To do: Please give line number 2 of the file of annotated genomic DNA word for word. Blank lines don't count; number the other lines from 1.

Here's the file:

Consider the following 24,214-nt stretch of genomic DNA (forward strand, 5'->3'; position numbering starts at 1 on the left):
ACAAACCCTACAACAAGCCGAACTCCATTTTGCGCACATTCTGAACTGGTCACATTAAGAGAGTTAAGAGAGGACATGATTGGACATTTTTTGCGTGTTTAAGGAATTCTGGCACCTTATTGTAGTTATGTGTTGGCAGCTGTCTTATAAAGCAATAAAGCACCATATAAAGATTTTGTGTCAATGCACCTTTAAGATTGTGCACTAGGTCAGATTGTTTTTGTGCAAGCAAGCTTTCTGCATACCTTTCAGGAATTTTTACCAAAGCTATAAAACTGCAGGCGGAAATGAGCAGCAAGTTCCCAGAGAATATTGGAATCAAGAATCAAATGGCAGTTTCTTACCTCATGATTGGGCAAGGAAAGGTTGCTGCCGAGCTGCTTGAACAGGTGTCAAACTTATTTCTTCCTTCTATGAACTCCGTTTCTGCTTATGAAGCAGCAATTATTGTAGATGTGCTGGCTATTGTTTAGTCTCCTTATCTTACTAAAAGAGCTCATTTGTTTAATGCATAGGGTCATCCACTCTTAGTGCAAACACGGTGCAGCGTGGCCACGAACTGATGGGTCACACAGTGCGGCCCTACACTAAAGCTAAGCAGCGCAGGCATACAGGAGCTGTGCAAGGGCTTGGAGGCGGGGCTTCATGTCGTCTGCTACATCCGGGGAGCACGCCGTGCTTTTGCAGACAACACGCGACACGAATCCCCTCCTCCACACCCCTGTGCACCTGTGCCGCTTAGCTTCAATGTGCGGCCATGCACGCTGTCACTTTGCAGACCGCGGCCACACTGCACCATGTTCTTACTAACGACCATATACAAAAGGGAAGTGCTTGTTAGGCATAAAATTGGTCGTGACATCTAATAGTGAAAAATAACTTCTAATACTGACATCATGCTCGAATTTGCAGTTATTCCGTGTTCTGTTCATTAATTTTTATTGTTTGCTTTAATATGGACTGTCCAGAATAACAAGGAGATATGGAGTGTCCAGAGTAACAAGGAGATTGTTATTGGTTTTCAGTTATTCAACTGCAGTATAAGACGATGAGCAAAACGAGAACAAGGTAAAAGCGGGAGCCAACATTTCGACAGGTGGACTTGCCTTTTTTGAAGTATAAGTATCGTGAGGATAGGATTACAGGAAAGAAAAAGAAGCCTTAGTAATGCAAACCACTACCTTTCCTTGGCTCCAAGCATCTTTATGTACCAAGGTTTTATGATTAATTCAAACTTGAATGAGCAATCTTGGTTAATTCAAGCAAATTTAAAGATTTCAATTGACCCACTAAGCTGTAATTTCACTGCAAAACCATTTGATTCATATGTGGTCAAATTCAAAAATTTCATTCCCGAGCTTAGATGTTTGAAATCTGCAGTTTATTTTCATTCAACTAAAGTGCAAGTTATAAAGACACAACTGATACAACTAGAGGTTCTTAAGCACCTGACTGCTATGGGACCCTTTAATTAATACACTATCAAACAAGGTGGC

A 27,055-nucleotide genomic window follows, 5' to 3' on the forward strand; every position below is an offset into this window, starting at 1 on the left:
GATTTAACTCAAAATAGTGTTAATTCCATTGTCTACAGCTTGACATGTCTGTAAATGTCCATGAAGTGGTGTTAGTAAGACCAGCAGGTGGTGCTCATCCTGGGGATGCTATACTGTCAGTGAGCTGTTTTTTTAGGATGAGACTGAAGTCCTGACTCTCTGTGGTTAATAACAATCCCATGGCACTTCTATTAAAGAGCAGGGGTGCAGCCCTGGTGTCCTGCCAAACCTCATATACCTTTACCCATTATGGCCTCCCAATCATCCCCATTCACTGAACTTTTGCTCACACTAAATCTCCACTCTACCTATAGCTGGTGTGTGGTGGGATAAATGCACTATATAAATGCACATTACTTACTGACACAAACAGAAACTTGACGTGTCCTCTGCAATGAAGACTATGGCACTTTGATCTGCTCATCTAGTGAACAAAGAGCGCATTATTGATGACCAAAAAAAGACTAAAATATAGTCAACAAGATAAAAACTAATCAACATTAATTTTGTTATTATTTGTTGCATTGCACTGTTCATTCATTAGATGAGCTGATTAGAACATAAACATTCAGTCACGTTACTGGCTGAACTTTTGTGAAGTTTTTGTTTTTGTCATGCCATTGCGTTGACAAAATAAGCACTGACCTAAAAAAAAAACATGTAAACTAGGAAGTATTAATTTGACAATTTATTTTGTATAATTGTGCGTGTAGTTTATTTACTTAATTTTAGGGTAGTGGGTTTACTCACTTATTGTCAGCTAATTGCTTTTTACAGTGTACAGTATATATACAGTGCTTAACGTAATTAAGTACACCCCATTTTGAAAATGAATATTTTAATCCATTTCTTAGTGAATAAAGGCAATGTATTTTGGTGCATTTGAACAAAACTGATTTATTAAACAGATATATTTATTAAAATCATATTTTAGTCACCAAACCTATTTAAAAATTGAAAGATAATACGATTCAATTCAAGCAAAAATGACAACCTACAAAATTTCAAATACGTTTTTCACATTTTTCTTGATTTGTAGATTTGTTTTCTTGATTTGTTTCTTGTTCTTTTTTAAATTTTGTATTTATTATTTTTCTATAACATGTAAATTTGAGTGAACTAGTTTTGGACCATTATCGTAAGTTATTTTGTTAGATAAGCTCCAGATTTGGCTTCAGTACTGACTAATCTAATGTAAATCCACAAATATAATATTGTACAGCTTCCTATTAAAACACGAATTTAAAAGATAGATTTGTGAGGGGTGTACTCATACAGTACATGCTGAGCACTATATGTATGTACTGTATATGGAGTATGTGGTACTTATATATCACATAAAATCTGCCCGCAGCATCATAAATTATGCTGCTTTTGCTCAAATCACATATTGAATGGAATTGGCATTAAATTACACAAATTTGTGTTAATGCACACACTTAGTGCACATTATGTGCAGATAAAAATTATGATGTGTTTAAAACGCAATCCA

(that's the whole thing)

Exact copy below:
ACAAACCCTACAACAAGCCGAACTCCATTTTGCGCACATTCTGAACTGGTCACATTAAGAGAGTTAAGAGAGGACATGATTGGACATTTTTTGCGTGTTTAAGGAATTCTGGCACCTTATTGTAGTTATGTGTTGGCAGCTGTCTTATAAAGCAATAAAGCACCATATAAAGATTTTGTGTCAATGCACCTTTAAGATTGTGCACTAGGTCAGATTGTTTTTGTGCAAGCAAGCTTTCTGCATACCTTTCAGGAATTTTTACCAAAGCTATAAAACTGCAGGCGGAAATGAGCAGCAAGTTCCCAGAGAATATTGGAATCAAGAATCAAATGGCAGTTTCTTACCTCATGATTGGGCAAGGAAAGGTTGCTGCCGAGCTGCTTGAACAGGTGTCAAACTTATTTCTTCCTTCTATGAACTCCGTTTCTGCTTATGAAGCAGCAATTATTGTAGATGTGCTGGCTATTGTTTAGTCTCCTTATCTTACTAAAAGAGCTCATTTGTTTAATGCATAGGGTCATCCACTCTTAGTGCAAACACGGTGCAGCGTGGCCACGAACTGATGGGTCACACAGTGCGGCCCTACACTAAAGCTAAGCAGCGCAGGCATACAGGAGCTGTGCAAGGGCTTGGAGGCGGGGCTTCATGTCGTCTGCTACATCCGGGGAGCACGCCGTGCTTTTGCAGACAACACGCGACACGAATCCCCTCCTCCACACCCCTGTGCACCTGTGCCGCTTAGCTTCAATGTGCGGCCATGCACGCTGTCACTTTGCAGACCGCGGCCACACTGCACCATGTTCTTACTAACGACCATATACAAAAGGGAAGTGCTTGTTAGGCATAAAATTGGTCGTGACATCTAATAGTGAAAAATAACTTCTAATACTGACATCATGCTCGAATTTGCAGTTATTCCGTGTTCTGTTCATTAATTTTTATTGTTTGCTTTAATATGGACTGTCCAGAATAACAAGGAGATATGGAGTGTCCAGAGTAACAAGGAGATTGTTATTGGTTTTCAGTTATTCAACTGCAGTATAAGACGATGAGCAAAACGAGAACAAGGTAAAAGCGGGAGCCAACATTTCGACAGGTGGACTTGCCTTTTTTGAAGTATAAGTATCGTGAGGATAGGATTACAGGAAAGAAAAAGAAGCCTTAGTAATGCAAACCACTACCTTTCCTTGGCTCCAAGCATCTTTATGTACCAAGGTTTTATGATTAATTCAAACTTGAATGAGCAATCTTGGTTAATTCAAGCAAATTTAAAGATTTCAATTGACCCACTAAGCTGTAATTTCACTGCAAAACCATTTGATTCATATGTGGTCAAATTCAAAAATTTCATTCCCGAGCTTAGATGTTTGAAATCTGCAGTTTATTTTCATTCAACTAAAGTGCAAGTTATAAAGACACAACTGATACAACTAGAGGTTCTTAAGCACCTGACTGCTATGGGACCCTTTAATTAATACACTATCAAACAAGGTGGC